28 June 2023
Private equity buyouts in the UK healthcare sector including life sciences increased 14%* in Q1 2023 and remain ahead of pre-pandemic levels, even in the face of economic headwinds. With high levels of capital available to be deployed, its expected private equity interest will continue to be elevated, says RSM UK.
The life sciences sector remains resilient, helped by interest from investors, despite the current economic uncertainty and challenges around high interest rates, sourcing talent, and a shortage of lab space. However, there has been a general slowdown of deal activity in the sector after the boom during the pandemic.
Public market financing has been on a downward trend since its 2020 peak, while private financing, particularly private equity, has remained more stable. Private equity buyouts (including add-ons) in the UK healthcare sector increased to 33 deals in Q1 2023, up from 29 in Q4 2022. Venture capital is the most common form of investment, peaking at 119 deals in Q2 2021; but dropped from 101 in Q4 2022 to 75 in Q1 2023.
RSM UK’s recent ‘The Real Economy Report’ suggests that private equity continues to be the most popular finance route to raise capital and ensure growth. It found that almost half (47%) of middle market businesses expect to use private equity capital in the next year, up from 36% in October 2022, while a quarter (26%) of businesses intended to use public markets to raise funds.
Laragh Jeanroy, co-head of life sciences and office managing partner in Cambridge and Bury St Edmunds, said: ‘The life sciences sector has proven to be strong in the face of a challenging economic climate. The pandemic played a big part in raising awareness of the potential growth opportunities in the sector, and investors are continuing to jump on the bandwagon post-pandemic. So, while public financing has dipped, private equity is filling the gaps in funding. The appetite is still there, but businesses are having to shift where they get their funding from.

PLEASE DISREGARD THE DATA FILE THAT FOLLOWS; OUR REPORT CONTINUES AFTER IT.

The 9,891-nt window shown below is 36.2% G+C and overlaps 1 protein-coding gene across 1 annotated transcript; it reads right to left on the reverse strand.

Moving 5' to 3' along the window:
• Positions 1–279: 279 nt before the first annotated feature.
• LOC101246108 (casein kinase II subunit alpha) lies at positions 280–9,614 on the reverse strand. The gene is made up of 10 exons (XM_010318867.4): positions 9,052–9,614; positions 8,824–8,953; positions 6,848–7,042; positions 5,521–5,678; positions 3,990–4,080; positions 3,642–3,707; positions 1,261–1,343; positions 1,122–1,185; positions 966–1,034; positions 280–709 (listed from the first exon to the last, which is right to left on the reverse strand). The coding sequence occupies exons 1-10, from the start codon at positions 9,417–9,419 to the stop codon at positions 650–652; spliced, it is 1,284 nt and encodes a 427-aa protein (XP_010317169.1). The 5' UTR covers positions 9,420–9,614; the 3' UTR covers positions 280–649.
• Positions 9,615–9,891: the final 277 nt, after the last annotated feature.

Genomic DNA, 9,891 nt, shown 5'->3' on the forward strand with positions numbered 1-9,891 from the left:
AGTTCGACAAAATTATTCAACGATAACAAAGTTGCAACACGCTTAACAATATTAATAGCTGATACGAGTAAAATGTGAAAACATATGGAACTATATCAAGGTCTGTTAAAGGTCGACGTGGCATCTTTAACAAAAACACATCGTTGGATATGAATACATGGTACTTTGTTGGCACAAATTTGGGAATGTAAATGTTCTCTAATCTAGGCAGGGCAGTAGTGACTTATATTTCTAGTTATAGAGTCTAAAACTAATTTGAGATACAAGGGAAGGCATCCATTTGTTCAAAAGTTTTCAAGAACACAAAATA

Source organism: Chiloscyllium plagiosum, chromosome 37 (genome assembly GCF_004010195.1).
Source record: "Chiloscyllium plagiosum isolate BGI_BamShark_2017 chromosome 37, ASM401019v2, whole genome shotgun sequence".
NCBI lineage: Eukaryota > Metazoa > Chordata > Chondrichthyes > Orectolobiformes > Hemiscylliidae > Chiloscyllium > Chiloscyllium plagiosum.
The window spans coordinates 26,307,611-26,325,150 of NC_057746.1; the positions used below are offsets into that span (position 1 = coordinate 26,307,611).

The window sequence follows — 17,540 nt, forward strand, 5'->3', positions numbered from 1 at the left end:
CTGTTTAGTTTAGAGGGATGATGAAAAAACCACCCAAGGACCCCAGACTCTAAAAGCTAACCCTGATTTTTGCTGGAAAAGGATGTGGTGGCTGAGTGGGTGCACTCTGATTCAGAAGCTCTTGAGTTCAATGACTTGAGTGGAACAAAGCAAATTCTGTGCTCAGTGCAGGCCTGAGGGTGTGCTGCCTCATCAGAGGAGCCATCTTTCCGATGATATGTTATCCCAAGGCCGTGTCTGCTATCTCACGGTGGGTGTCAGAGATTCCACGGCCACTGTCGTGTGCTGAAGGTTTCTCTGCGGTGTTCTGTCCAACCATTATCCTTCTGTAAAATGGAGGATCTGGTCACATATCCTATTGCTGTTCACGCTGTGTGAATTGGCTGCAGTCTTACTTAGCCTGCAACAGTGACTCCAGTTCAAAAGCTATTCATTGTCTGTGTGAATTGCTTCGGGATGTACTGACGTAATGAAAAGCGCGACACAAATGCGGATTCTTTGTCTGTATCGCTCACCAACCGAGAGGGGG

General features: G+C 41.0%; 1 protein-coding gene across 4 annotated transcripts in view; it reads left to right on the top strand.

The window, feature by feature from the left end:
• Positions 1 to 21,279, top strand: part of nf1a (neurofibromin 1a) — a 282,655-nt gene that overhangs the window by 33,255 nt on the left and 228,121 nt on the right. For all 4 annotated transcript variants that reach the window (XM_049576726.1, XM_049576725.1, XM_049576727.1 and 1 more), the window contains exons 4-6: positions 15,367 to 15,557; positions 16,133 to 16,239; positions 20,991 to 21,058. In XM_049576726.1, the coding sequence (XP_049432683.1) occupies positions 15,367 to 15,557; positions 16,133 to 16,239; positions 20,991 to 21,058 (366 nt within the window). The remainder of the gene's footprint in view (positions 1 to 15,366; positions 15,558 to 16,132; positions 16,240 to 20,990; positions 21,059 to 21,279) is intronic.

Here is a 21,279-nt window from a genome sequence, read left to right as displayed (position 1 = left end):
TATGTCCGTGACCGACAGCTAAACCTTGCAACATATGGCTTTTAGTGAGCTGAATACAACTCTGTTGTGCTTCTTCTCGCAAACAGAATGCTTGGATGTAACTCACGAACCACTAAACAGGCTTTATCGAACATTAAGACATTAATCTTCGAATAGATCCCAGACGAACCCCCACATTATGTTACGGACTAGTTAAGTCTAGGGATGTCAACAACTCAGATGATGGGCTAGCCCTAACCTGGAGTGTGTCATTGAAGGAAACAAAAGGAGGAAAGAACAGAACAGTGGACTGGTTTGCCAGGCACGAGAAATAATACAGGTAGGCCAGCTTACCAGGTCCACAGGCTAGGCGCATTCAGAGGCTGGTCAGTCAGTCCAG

‘The sector is also a big investment area for the government. It has a highly skilled workforce, masses of innovation and is pivotal in the development of cutting-edge technology, meaning it is a big contributor to the UK economy and is central to achieving the government’s ambition to become a ‘science and technology superpower’.’
The government recently unveiled a £650m life sciences growth package, including plans for improving rail links between the ‘Golden Triangle’ cities of Oxford, Cambridge and London. It also addresses the need for additional lab space, which is currently holding back the sector.
Laragh Jeanroy added: ‘Government intervention will boost confidence and cement its backing for the sector, which in turn helps to attract further funding. There is still a large amount of cash reserves in the private market, which offers a big opportunity for life sciences companies seeking investment. The availability of funds through private equity means investors can support promising projects in the sector.’
*Analysis of data from Pitchbook Data Inc by RSM UK